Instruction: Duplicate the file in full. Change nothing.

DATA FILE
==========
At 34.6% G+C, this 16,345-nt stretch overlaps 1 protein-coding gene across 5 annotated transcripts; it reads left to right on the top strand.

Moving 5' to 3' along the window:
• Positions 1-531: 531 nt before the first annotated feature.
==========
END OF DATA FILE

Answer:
At 34.6% G+C, this 16,345-nt stretch overlaps 1 protein-coding gene across 5 annotated transcripts; it reads left to right on the top strand.

Moving 5' to 3' along the window:
• Positions 1-531: 531 nt before the first annotated feature.